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Social and Cultural Capital: Empowerment for Sustainable Development in the MOUNTAINS OF ESCAZU, COST


CHAPTER ONE
INTRODUCTION
Over the last half century, "world development" has become a major goal of humanity. This
objective has been supported by numerous evolving theories and has been attempted by abundant practices.
Development aid has gone from "developed" nations to serve "underdeveloped" nations in this quest, but the
goal of development has remained elusive. Although much energy has been exerted by many to advance
world development, the overall results still seem dismal. Poverty, hunger, and environmental destruction
continue to loom before us. Conventional development, which sought to remedy these ills by stimulating
economic growth, often wrought environmental destruction and human misery in its wake. Critiques and
counter-theories emerged in search of alternate roads to development, but mostly to no avail. Thus, the last
of the development perspectives of this century, under the vague rubric of "sustainable development", has
stressed the need for reconciling all the previous contradictions of development, so that economic growth be
reconciled with environmental protection, the objectives of the State with those of civil society, and the
needs of present generations, with those of the future. Sustainable development appears to be our last hope
for truly achieving improved life conditions for the vast majorities. At least it sets the groundwork for no
longer making it acceptable to compromise vast sections of people's "lifeworld", such as their cultures and
their environment, to satisfy a singular aspect such as national economic growth. The global consensus of
sustainable development as the accepted development paradigm seems to be saying that "if sustainable
development can't achieve what we are striving for, nothing will."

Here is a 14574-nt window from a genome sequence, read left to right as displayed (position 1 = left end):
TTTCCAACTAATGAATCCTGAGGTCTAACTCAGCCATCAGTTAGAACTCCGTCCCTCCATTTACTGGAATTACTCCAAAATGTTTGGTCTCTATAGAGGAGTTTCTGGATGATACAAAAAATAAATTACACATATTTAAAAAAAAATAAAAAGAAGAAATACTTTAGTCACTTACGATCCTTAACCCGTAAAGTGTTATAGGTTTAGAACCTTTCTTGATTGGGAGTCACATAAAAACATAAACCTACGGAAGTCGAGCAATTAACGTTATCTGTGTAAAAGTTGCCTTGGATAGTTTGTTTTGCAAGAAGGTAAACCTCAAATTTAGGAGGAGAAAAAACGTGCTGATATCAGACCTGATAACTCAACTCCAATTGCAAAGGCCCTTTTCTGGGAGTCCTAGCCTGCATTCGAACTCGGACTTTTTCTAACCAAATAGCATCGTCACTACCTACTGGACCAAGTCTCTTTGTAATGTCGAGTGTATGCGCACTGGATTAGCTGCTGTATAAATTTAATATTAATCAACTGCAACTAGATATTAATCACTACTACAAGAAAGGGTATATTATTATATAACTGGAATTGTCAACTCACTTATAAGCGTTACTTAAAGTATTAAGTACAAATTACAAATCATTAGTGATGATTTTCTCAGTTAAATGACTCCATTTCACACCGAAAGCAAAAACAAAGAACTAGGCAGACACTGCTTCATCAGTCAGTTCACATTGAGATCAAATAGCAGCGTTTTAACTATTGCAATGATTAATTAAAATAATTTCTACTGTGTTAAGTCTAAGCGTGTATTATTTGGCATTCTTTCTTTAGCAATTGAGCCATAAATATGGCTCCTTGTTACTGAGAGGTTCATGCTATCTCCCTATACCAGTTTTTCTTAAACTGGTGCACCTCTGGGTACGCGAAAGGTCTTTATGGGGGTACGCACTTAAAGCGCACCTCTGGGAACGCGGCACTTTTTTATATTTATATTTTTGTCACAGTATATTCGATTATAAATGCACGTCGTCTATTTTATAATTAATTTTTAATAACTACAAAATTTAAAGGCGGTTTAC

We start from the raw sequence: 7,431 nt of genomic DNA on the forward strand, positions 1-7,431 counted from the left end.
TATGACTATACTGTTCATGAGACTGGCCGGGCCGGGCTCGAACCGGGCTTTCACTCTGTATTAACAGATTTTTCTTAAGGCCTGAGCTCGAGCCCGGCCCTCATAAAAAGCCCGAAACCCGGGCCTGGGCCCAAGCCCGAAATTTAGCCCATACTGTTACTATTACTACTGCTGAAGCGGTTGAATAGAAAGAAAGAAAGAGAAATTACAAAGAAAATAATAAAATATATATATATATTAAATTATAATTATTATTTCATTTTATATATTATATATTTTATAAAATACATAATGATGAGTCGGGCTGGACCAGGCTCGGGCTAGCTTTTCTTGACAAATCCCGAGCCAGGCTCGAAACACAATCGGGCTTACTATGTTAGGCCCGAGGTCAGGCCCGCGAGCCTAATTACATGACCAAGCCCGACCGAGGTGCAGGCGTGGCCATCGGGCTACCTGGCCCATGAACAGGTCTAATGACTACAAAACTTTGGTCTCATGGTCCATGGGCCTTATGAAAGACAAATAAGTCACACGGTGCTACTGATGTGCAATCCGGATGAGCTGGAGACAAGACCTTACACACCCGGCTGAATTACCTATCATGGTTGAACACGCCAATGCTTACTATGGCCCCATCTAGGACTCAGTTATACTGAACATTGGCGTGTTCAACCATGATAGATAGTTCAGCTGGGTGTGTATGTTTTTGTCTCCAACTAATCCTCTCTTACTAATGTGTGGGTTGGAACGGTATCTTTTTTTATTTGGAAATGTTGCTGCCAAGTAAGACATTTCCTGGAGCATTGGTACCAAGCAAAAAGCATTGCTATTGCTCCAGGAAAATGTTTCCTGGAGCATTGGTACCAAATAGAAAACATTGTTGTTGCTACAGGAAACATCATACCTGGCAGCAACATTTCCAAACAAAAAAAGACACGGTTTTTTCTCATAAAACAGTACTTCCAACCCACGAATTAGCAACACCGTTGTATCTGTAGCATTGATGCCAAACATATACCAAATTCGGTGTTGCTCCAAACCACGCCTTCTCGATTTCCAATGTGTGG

In this dissertation I will examine the intimate workings of civil society in its attempts at
sustainable development. This study focuses on the efforts of a small community organization in Escazú,
Costa Rica between 1989 and 1998 to protect and improve local life quality in a context where the ideology
of sustainable development prevailed. I examine how strategies of sustainable development were forged,
what resources, including economic, social and cultural, were mobilized, and finally, how the ideology of
sustainable development with its emphasis on reconciliation actually helped or hindered reaching the goals
of social, environmental and economic sustainability.
Entering the Field
In 1989 I received support from the University of New Mexico to carry out exploratory research on
peasant environmentalists in Costa Rica. I only had two months during the university summer break to
carry out my exploratory work. Fortunately, only a few days after arriving in Costa Rica, a round table-
seminar on Environment and Community Action was announced in the newspaper. When I arrived in the
evening, three of the six panelists were seated facing an almost empty auditorium except for two other
people and myself. After waiting half an hour past the scheduled time, five other people arrived. After
some brief murmurs the panelists offered to go ahead with the round-table despite the meager audience, out
of respect for those of us who did have an interest in the subject. One member of the audience suggested that
it was probably not a general lack of interest in the subject, but rather a greater interest of most people in
attending a conference on world peace being held at the same time and where the Dalai Lama was guest
speaker.
This was my first fieldwork encounter with efforts that began to appropriate and implement the
concept of sustainable development. Despite the absence of half of the panelists (two government
institutions and one private organization), the conference began to reveal some of the local undercurrents
that informed the concept of sustainable development. Moreover, it opened an important door for me to
continue investigating the subject well into the following decade as a full-fledged participant and observer.
The three panelists were a representative of the government institution DINADECO (National Directorate
for Community Development), a representative of the newly formed MEC (Costa Rican Environmentalist
Movement), and a representative of the community organization CODECE (Committee for the Defense of
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